Human Trafficking in the United States
Who are the victims? Where do they come from?
Human trafficking affects every country in the world. Many are trafficked within their native country. Many are trafficked across borders. In the United States, there’s a tendency to view human trafficking only as an international or transnational crime. But human trafficking is also a domestic problem. The United States is both a source and destination country for trafficking, and U.S. citizens can be perpetrators or victims.
Some traffickers use their personal, family, and business connections abroad to bring victims into the United States or other countries through various recruitment schemes. Trafficking victims come from all walks of life and every country in the world—their circumstances are as diverse as the many forms of trafficking they may suffer, but they all share the common elements of exploitation via force, fraud, or coercion.
Who are the traffickers?
Traffickers—whether they enslave domestic workers, recruit and exploit slave laborers in corporate supply chains, or force people into prostitution—are motivated by massive earnings. Between sex and labor trafficking, the industry generates an estimated $150 billion per year in profits.
Yet despite an estimated 20.9 million victims globally, the Department of State reported only 4,443 convictions of traffickers worldwide in 2014. Sadly, this is not surprising, given the low investment to address this crime—governments and non-governmental organizations only spend an estimated $124 million combined annually on combating human trafficking worldwide.
Human traffickers operate in a wide variety of contexts. Small- and large-scale sex trafficking and prostitution rings ensnare the most vulnerable among us, including minors. In private homes, individuals and families keep victims as domestic servants. Small businesses coerce laborers into working for little or no pay. Large multinational companies, sometimes without their full knowledge, operate with slave labor in their production supply chains.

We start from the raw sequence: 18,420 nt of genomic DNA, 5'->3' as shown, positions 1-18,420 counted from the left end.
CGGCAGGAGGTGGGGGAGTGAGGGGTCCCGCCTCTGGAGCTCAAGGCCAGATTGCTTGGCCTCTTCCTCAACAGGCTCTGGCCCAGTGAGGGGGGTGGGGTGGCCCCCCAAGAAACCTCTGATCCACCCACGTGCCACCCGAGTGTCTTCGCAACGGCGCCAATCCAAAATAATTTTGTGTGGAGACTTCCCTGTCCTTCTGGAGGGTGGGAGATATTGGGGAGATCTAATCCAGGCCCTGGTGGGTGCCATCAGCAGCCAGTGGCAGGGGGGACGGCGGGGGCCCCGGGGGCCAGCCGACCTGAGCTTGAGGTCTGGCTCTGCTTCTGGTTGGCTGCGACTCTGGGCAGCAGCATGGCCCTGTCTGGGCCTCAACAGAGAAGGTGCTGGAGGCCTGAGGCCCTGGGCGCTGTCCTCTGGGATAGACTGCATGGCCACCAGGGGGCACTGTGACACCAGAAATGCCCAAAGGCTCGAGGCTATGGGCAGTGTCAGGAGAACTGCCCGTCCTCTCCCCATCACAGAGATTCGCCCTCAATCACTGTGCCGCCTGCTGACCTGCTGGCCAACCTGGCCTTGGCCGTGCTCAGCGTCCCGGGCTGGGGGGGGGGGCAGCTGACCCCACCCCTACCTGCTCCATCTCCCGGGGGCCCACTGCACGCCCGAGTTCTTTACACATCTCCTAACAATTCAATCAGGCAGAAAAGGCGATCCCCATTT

Trafficking can also occur in federal procurement and contracts, and can be perpetrated by prime contractors, subcontractors, and their employees. In 2015, amendments to the Federal Acquisition Regulation (FAR) and Defense Acquisition Regulations System (DFARS) increased the level of scrutiny top-level federal contractors must place on the lower tiers of their supply chains to ensure slave labor is not being used.
Traffickers will continue to operate with relative impunity and make substantial profits unless we can begin to increase their accountability. Put plainly, it will take a real investment in resources—including funds—to combat this fundamental violation of human rights.
What puts certain people at risk of becoming victims?
Large-scale poverty and instability can play a major role in a country’s labor force being vulnerable to human trafficking. Domestically, poverty, youth, and being in an abusive environment are some of the risk factors that can make someone a vulnerable target to human traffickers. Sex trafficking is increasingly a major gang activity, and it’s also a growing component of the adult entertainment and sex industries.
For foreign victims of trafficking, high levels of political and civil unrest, state persecution, lack of economic opportunity at home, gender inequality, and widespread displacement can make women, minority groups, and poor people vulnerable to victimization. Weak public justice systems and corruption impede arrests and prosecutions of traffickers, drastically impacting the deterrent effect that law enforcement and criminal accountability should have.
But it’s not just people fleeing desperate situations that are vulnerable to trafficking. Many victims are pursuing promising job opportunities. In some contexts, such as multi-tiered supply chains, low-level suppliers use “guest worker” visa programs to bring in workers from neighboring countries. Guest worker programs often have no safeguards to protect or monitor workers once they arrive, and some countries don’t allow these workers to effectively unionize. Immigration policies that restrict the employment options of migrant workers also severely hurt their ability to bargain. This disadvantage is compounded by language barriers and lack of knowledge about their rights and the culture around them.